New NSF grants to support research in oceanography and Cantera software development
Great news! The Niemeyer Research Group was awarded two research grants from the National Science Foundation in fall 2019. Both will last three years, but focus on different topics. Both grants also involve collaborations with researchers outside Oregon State University.
The first grant, titled “Submesoscale-Resolving Large Eddy Simulations Using Reduced Biogeochemical Models”, will support research into better understanding interactions between fluid flow and biogeochemistry in the upper layers of the ocean. The award is for just under $250,000 spread over three years. This money will primarily support a PhD student’s tuition and salary, along with a bit of Kyle’s summer time and some travel to conferences. The project is a collaboration with Peter Hamlington and Nikki Lovenduski at CU Boulder.
Our work will mostly focus on developing ways of reducing the size and complexity of the models used to describe biogeochemical processes in the ocean—this means the interactions in things like phytoplankton, carbon dioxide, and other nutrients. We will also introduce new, more-efficient methods for running simulations of these processes in the ocean, to help study how they interact with turbulent flows. In the long run, our work could help improve how ocean processes are studied in climate models.
The second project, titled “Extensible and Community-Driven Thermodynamics, Transport, and Chemical Kinetics Modeling with Cantera: Expanding to Diverse Scientific Domains”, is part of a larger collaboration led by Prof. Steven DeCaluwe at the Colorado School of Mines, and also involves Greg Jackson and Bob Kee there, as well as Franklin Goldsmith (Brown), Ray Speth (MIT), Bryan Weber (UConn), and Richard West (Northeastern). The overall project awarded our group $2.5 million to enable new scientific modeling capabilities, improvements to the Cantera software architecture, and perform community development activities.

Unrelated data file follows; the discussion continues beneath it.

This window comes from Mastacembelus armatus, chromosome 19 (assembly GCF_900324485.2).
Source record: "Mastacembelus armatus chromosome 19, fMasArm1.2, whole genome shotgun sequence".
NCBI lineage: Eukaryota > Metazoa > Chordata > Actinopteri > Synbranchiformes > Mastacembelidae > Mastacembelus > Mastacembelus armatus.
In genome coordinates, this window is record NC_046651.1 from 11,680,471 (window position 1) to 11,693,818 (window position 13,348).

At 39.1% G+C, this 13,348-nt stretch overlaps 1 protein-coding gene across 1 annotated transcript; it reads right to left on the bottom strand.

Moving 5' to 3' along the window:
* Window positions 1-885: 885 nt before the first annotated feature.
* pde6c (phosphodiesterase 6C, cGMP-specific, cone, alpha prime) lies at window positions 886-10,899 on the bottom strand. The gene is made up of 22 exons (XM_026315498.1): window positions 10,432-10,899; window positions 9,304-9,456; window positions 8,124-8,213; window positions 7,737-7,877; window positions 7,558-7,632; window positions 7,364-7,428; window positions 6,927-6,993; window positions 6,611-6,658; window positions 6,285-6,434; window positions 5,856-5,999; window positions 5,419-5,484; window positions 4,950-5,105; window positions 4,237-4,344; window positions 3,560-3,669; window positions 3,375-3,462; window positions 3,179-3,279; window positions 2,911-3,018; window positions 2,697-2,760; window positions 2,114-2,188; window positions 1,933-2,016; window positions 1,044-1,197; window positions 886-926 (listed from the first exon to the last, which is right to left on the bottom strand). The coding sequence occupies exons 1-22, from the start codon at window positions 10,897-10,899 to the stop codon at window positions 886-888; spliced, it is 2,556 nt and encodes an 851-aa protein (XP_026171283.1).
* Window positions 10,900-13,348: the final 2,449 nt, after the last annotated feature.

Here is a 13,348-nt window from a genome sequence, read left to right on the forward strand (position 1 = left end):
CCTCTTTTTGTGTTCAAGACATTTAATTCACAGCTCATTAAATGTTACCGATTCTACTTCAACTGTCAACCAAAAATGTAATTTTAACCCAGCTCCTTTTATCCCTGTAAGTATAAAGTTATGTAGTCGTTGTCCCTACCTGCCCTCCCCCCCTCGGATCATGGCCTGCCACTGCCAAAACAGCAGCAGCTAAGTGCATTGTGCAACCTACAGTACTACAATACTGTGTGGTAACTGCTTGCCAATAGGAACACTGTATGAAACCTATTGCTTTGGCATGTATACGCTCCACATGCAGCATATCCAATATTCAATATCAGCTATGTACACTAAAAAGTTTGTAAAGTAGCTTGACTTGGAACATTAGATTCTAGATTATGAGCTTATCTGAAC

Cantera already has thousands of users in research and education, mostly concentrated in the combustion and fire research community, and this project aims to extend support for broader fields including electrochemistry, heterogeneous catalysis, and atmospheric chemistry.
This award will enable members of the group to contribute to Cantera’s future in a significant way. Specifically, our group will be focusing on helping make Cantera more extensible, such as helping make it interoperable with computational fluid dynamics solvers, and also working on its numerics to improve performance.
Stay tuned for updates on both of these projects!